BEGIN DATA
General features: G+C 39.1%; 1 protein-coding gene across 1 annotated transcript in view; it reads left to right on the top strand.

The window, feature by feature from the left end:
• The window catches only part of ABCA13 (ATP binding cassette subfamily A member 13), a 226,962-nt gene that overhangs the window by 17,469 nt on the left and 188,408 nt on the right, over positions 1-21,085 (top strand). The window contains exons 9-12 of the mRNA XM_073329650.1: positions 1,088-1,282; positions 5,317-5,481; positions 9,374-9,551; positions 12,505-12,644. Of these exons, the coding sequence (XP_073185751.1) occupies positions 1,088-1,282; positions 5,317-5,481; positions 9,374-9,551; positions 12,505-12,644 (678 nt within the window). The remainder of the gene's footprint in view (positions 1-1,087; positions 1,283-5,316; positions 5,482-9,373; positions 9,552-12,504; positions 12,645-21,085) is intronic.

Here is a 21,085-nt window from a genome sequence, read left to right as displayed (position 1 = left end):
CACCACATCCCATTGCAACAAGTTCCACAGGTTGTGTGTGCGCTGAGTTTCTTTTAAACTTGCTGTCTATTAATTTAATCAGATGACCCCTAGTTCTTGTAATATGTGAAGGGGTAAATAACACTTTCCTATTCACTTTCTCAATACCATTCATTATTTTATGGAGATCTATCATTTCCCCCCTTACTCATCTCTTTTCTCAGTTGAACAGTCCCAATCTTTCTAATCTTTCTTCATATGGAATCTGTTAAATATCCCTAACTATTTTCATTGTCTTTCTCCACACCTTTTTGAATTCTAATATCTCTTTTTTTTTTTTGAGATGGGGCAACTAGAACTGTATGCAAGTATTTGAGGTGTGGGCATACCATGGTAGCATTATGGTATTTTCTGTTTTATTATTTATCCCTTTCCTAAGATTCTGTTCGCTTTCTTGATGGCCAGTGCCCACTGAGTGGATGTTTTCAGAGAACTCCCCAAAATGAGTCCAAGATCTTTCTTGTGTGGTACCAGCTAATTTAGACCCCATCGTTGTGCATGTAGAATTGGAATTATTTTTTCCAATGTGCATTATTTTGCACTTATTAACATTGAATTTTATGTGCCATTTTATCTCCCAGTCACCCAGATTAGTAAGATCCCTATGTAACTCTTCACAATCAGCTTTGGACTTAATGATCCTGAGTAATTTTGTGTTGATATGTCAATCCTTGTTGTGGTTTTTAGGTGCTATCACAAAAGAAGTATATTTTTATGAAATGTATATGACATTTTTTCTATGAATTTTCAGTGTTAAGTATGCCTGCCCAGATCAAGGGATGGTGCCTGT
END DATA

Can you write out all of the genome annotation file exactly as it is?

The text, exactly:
General features: G+C 39.1%; 1 protein-coding gene across 1 annotated transcript in view; it reads left to right on the top strand.

The window, feature by feature from the left end:
• The window catches only part of ABCA13 (ATP binding cassette subfamily A member 13), a 226,962-nt gene that overhangs the window by 17,469 nt on the left and 188,408 nt on the right, over positions 1-21,085 (top strand). The window contains exons 9-12 of the mRNA XM_073329650.1: positions 1,088-1,282; positions 5,317-5,481; positions 9,374-9,551; positions 12,505-12,644. Of these exons, the coding sequence (XP_073185751.1) occupies positions 1,088-1,282; positions 5,317-5,481; positions 9,374-9,551; positions 12,505-12,644 (678 nt within the window). The remainder of the gene's footprint in view (positions 1-1,087; positions 1,283-5,316; positions 5,482-9,373; positions 9,552-12,504; positions 12,645-21,085) is intronic.

Here is a 21,085-nt window from a genome sequence, read left to right as displayed (position 1 = left end):
CACCACATCCCATTGCAACAAGTTCCACAGGTTGTGTGTGCGCTGAGTTTCTTTTAAACTTGCTGTCTATTAATTTAATCAGATGACCCCTAGTTCTTGTAATATGTGAAGGGGTAAATAACACTTTCCTATTCACTTTCTCAATACCATTCATTATTTTATGGAGATCTATCATTTCCCCCCTTACTCATCTCTTTTCTCAGTTGAACAGTCCCAATCTTTCTAATCTTTCTTCATATGGAATCTGTTAAATATCCCTAACTATTTTCATTGTCTTTCTCCACACCTTTTTGAATTCTAATATCTCTTTTTTTTTTTTGAGATGGGGCAACTAGAACTGTATGCAAGTATTTGAGGTGTGGGCATACCATGGTAGCATTATGGTATTTTCTGTTTTATTATTTATCCCTTTCCTAAGATTCTGTTCGCTTTCTTGATGGCCAGTGCCCACTGAGTGGATGTTTTCAGAGAACTCCCCAAAATGAGTCCAAGATCTTTCTTGTGTGGTACCAGCTAATTTAGACCCCATCGTTGTGCATGTAGAATTGGAATTATTTTTTCCAATGTGCATTATTTTGCACTTATTAACATTGAATTTTATGTGCCATTTTATCTCCCAGTCACCCAGATTAGTAAGATCCCTATGTAACTCTTCACAATCAGCTTTGGACTTAATGATCCTGAGTAATTTTGTGTTGATATGTCAATCCTTGTTGTGGTTTTTAGGTGCTATCACAAAAGAAGTATATTTTTATGAAATGTATATGACATTTTTTCTATGAATTTTCAGTGTTAAGTATGCCTGCCCAGATCAAGGGATGGTGCCTGT